Lake’s Entrance

Lake's Entrance, Victoria, Australia

Another popular spot for young families to vaycay, Lake’s Entrance boasts the largest inland network of waterways in Australia. Located on the edge of Ninety Mile Beach, where the Gippsland Lakes meets the Southern Ocean, Lake’s Entrance is a fab spot to stay the night, like we did, or even a day longer. Water sports are a popular past time here, with kayaks, boat cruises and paddleboats all easily accessible.

Lake's Entrance, Victoria, Australia

Where To Stop On The Sydney to Melbourne Coastal Drive

If you’re headed to Sydney after your drive, here’s a list of things to do in Sydney with kids, things to do for free in Sydney, the best beaches in Sydney, and best ocean pools in Sydney.

 

 

Sydney To Melbourne Inland Drive: The best places to stop on a Hume Highway road trip

Sydney To Melbourne Inland Drive: The best places to stop on a Hume Highway road trip, Australia

The Sydney to Melbourne inland drive is a staple road trip that many Aussies have been making since childhood – myself included. We drove down as a family of three with Cheese for the first time this summer to experience the iconic drive for ourselves.

Driving between Sydney and Melbourne will take approximately eight to nine hours to cover the 877.6 km stretch via the Hume Highway. While it can be done in one day, I advise breaking the trip an evening stopover so there’s time to pull into these gems along the way.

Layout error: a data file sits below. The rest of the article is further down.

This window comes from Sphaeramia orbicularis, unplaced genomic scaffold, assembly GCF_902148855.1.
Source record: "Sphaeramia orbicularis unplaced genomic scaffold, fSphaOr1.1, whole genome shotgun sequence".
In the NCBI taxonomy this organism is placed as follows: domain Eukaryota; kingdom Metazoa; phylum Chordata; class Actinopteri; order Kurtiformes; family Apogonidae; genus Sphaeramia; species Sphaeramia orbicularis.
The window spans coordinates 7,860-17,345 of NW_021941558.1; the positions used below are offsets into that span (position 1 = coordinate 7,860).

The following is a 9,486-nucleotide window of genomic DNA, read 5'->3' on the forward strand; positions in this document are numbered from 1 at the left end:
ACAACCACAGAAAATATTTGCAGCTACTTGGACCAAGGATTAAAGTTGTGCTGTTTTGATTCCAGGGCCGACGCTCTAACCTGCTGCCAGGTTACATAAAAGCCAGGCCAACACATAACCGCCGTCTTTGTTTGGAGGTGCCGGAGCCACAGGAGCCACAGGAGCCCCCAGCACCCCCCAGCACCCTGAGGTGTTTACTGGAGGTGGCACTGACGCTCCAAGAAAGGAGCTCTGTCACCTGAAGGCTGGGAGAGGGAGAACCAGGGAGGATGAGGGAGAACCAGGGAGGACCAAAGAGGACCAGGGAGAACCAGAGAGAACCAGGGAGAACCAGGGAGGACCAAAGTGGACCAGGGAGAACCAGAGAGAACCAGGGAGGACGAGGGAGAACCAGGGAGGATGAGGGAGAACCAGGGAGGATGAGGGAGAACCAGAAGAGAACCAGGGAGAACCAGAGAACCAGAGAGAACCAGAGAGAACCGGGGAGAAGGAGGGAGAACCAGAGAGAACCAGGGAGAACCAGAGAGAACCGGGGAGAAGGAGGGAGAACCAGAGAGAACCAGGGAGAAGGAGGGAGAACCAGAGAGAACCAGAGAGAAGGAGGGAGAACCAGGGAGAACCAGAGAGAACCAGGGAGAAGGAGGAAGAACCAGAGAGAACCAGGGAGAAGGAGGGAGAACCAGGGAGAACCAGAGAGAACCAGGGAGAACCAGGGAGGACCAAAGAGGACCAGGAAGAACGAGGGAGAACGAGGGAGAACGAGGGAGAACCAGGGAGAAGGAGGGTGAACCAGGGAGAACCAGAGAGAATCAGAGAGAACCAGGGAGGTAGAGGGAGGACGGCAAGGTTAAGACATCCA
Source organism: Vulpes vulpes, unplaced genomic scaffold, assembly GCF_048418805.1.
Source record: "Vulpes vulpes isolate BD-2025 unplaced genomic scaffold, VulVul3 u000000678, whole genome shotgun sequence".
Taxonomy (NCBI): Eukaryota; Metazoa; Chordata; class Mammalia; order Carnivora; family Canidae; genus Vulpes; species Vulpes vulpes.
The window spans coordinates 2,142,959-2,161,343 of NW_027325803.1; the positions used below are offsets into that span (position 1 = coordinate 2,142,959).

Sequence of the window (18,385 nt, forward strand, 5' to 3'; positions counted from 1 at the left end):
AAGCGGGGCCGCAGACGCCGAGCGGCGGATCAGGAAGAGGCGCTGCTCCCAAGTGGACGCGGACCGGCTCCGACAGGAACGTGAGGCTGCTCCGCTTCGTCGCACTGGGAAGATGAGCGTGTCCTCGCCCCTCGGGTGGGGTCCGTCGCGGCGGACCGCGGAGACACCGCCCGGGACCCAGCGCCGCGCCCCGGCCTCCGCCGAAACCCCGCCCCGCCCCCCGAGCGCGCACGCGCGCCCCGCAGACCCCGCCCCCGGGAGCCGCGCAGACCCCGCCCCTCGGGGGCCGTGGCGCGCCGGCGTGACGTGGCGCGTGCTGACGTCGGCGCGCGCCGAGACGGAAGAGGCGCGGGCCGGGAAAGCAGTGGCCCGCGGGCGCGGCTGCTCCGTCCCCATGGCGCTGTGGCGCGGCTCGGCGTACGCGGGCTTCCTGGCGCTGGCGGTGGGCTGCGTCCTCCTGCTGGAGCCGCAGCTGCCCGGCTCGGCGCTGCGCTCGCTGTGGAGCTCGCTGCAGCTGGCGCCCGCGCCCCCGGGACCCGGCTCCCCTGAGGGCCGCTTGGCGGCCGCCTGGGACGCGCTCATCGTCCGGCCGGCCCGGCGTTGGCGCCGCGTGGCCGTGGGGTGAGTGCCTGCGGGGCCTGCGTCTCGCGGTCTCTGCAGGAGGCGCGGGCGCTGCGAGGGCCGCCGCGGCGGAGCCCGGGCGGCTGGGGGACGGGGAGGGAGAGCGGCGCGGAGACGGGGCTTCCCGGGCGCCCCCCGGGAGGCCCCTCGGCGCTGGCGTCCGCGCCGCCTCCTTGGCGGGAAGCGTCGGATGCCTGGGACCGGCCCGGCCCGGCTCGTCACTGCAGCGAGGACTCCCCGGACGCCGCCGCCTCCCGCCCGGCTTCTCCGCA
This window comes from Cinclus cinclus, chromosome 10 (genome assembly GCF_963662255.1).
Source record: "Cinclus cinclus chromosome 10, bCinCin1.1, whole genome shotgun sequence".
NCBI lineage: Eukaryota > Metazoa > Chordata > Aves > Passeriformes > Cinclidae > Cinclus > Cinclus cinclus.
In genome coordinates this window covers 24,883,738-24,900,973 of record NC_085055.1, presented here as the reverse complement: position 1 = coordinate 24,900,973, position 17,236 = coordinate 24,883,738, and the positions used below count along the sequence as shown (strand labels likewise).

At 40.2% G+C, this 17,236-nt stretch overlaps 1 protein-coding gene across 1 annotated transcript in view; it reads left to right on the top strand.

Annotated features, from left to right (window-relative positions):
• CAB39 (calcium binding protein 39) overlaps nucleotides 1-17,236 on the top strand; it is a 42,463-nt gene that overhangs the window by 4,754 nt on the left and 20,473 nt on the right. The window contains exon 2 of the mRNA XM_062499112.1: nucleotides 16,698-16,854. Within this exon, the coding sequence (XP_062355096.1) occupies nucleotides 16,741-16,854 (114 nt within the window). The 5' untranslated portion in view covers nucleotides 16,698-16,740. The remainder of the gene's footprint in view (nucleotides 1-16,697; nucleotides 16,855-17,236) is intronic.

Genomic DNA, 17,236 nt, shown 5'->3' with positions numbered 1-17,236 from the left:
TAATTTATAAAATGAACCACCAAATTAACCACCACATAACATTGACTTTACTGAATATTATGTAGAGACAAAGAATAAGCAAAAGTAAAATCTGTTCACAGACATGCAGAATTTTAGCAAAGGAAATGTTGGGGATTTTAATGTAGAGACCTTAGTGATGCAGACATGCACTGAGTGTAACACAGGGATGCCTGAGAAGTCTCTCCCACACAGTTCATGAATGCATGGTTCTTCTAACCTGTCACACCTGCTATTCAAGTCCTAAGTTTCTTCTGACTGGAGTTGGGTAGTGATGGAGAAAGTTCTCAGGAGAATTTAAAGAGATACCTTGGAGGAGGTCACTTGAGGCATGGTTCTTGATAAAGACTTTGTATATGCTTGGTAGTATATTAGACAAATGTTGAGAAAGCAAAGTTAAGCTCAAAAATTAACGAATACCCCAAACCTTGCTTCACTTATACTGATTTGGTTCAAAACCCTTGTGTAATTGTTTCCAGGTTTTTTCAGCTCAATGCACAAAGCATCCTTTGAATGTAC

Sydney To Melbourne Inland Drive: The Best Places To Stop On A Hume Highway Road Trip

Goulburn

Big Merino, Goulburn, Australia
Australia’s first inland city, as proclaimed by letters by Queen Victoria in 1863 is a must, even if it’s just to snap a pic with Rambo, the Big Merino. It’s just not an Aussie road trip without photographing one of the weird “big” icons that Australia loves to set up by the roadside.

The Big Merino stands 15.2m tall just off Goulburn’s southern exit. It was built in 1985 to celebrate the city and district’s fine wool industry. An exhibition on 200 years of wool history in Australia can be seen inside Rambo (open daily, 8.30am-5.30pm).

Belmore Park, Goulburn, Australia

In the actual town of Goulburn, we loved Belmore Park. It’s a gorgeous spot with a rotunda, flowering gardens, fountain, shady trees, glass house conservatory, war memorials and a playground. There are also public toilets (including a wheelchair accessible toilet). The park is a fantastic stop to let kids run around, cartwheel and stretch those legs.

The Rose Cafe, Goulburn, Australia

Across the road from Belmore park you’ll find The Roses Cafe, a delicious spot to stop for refuelling the humans. Their extensive menu features the most amazing homemade cakes, quiches, muffins, salads, frittatas, pies, cookies and more. Every single item is made from scratch onsite, each day.

Gundegai

Gundagai, NSW, Australia
This classic Australian country town is worth a detour to see. Walk up quaint main street, check out the Old Gungdegai Goal that was built in 1859, the Gundagai Historical Museum and Gundagai Railway station, built in 1885. A must is a stop at the famous Dog on the Tuckerbox, 8km north of Gundagai, just off the Hume Highway. We stopped at this exact spot so many times on our family Sydney to Melbourne inland drive road trips when I was a kid, and I had a ball recreating the photo from an image my parents had saved of me standing in the same spot when I was three.

Inspired by the 1850s poem “Bullocky Bill”, which celebrates the life of the loyal drover’s dog that guarded the man’s tuckerbox (where all his possessions were kept) until his death. The statue was immortalised in the song “Where the Dog Sits on the Tuckerbox (5 miles from Gundagai)”, as was the town in “The Road To Gundegai” both by Jack O’Hagan.